The energy payback of offshore wind farms could be increased significantly if manufacturers were to utilize new methods of producing wind turbine towers and foundations, finds a new study conducted at Cambridge University.
Jim Platts, an engineer at Cambridge's Institute for Manufacturing, is encouraging the wind energy industry to conduct more research into the design of wind turbine towers and foundations in order to make offshore wind more cost-effective. Incorporating new methods and designs, he says, could improve offshore wind turbines' efficiency and, therefore, increase offshore wind farms' payback ratios.
One way to achieve this is for wind turbine manufacturers to use guyed towers – which are held in place by steel cables and are made of composite materials – rather than free-standing towers made with conventional steel materials, he explains.
"The development of the wind turbine industry and the way in which it works with the civil engineers who make the heavy supporting towers and foundations – which are not visible out at sea once the turbines are installed – mean that we have ignored something which is almost embarrassingly obvious in our race to meet the targets set for renewable energy production," Platts notes in a statement released by Cambridge.
"We urgently need to reduce the high levels of energy embedded in offshore wind turbines which make them both ineffective in energy payback and costly in financial terms," he continues. "We can do this fairly easily if we invest in more innovative methods for making and installing the towers and foundations that support them."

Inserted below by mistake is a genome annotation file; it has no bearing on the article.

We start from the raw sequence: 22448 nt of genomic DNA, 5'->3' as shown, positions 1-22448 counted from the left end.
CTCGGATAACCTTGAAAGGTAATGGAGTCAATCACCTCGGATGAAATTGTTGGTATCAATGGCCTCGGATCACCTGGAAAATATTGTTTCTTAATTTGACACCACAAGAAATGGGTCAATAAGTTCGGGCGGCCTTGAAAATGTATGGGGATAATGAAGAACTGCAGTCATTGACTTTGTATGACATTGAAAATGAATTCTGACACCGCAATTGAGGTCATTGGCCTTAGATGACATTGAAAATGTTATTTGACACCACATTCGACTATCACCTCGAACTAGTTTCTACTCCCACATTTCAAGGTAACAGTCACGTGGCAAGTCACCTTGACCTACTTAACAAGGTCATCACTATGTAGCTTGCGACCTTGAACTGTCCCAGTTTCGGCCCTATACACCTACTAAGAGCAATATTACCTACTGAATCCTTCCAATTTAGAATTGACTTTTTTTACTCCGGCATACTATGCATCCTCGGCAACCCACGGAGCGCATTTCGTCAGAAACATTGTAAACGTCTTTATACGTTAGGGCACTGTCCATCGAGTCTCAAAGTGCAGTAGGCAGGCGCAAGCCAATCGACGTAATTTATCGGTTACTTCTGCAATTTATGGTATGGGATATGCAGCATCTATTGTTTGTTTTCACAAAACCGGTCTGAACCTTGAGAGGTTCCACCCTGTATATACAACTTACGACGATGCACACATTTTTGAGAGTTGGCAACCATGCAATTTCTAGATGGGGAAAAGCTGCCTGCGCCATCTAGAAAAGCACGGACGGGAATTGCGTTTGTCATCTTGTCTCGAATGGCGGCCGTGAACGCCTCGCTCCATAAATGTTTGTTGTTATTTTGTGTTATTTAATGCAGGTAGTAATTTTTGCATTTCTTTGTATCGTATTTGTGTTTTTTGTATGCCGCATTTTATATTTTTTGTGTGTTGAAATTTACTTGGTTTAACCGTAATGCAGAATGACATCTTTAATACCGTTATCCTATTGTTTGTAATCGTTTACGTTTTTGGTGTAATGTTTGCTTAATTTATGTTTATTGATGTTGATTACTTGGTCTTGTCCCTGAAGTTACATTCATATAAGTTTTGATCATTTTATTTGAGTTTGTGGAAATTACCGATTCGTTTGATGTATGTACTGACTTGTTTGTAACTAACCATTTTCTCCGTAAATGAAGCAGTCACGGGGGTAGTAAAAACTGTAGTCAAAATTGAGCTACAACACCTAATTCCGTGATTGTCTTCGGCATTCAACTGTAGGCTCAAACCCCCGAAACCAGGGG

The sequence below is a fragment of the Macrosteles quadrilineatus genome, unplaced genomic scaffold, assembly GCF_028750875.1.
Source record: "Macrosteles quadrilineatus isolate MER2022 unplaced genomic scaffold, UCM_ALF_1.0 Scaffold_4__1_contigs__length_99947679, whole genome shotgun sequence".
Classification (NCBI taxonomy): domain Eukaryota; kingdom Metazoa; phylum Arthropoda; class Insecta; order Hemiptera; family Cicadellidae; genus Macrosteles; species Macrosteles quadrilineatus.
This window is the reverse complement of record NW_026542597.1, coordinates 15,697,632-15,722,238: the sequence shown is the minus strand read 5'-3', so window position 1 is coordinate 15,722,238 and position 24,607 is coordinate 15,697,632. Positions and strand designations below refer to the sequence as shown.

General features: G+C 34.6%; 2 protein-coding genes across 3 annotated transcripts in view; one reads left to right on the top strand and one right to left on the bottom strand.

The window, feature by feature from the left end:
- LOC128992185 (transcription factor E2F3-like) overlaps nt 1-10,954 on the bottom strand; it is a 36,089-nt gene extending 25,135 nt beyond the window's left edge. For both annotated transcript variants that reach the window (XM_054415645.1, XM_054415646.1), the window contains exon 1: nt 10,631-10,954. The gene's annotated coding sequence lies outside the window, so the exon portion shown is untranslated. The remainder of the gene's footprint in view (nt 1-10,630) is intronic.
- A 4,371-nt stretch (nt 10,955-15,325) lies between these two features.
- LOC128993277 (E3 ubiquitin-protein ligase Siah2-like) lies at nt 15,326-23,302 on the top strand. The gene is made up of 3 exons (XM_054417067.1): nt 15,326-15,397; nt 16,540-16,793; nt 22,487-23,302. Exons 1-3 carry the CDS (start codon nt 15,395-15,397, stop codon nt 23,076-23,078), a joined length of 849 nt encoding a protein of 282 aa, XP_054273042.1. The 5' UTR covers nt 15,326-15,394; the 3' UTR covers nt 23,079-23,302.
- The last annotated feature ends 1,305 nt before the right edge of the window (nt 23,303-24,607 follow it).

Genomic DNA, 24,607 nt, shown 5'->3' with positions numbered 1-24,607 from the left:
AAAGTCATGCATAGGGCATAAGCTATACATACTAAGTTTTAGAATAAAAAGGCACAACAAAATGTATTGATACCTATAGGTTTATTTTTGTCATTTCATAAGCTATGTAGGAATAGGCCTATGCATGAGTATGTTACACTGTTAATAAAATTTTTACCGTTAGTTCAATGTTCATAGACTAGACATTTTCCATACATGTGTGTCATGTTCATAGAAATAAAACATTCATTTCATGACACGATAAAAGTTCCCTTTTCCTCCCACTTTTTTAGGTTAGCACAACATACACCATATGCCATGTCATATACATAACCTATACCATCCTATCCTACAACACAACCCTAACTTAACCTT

The effectiveness of wind turbines is determined by the harvesting ratio, a measure of the energy it provides set against the energy embedded in it (i.e., the energy used in manufacturing it).
The energy embedded in the moving parts of an onshore wind turbine represents two-thirds of the total energy invested in the installation, and the supporting structure (tower and foundation) represents the remaining third. Onshore wind turbines usually have a harvesting ratio of about 40:1.
However, offshore wind turbines require taller and heavier foundations, which use up to four times the amount of steel and concrete.
"When you look at offshore wind turbines, you see a series of slim structures," Platts says. "What you don't see are the far heavier supporting structures below the surface that they slot into."
Both steel and concrete are very energy-intensive to produce, so the harvesting ratio of offshore turbines is typically only about 15:1.
Moreover, offshore turbines are subject to corrosion, which reduces the life span of the steel used.
"Steel is prone to corrosion and to fatigue," Platts points out. "This begs the question, could we do better with other materials? The answer is, yes, we can use composites for towers just as we do for blades. They are lighter, stronger, corrosion free and more resilient than steel."
The use of steel cables, which are fixed to the seabed by screw anchors, would allow towers to be significantly slimmer, as the tent-like guyed shape distributes the loads more efficiently to the seabed, the Cambridge study shows. In addition, this would allow foundations to be significantly lighter.
The resulting reduction in the volume of steel and concrete needed would lead to a harvesting ratio of about 25:1, according to the Cambridge study.
However, Platts stresses that it will take a combination of strategies to increase offshore wind's energy payback. In fact, another study suggests that the payback ratios for offshore wind farms could double if the wind industry were to adopt new construction methods.
"The use of guyed towers is just the first step for the industry to take," he says. "The second step would be to make towers in composite materials, which are less energy-intensive to make than steel, which relies on smelting and concrete that also depends on a chemical-reduction process in manufacturing cement.
"Composites also have a longer life than steel, as they stand up to fatigue much better," Platts adds. "Using these new materials could increase the harvesting ratio still further – to 32:1 – and extend the lifetime of a turbine installation from the present 20 years to up to 60 years."
More information on the Cambridge University study can be found here.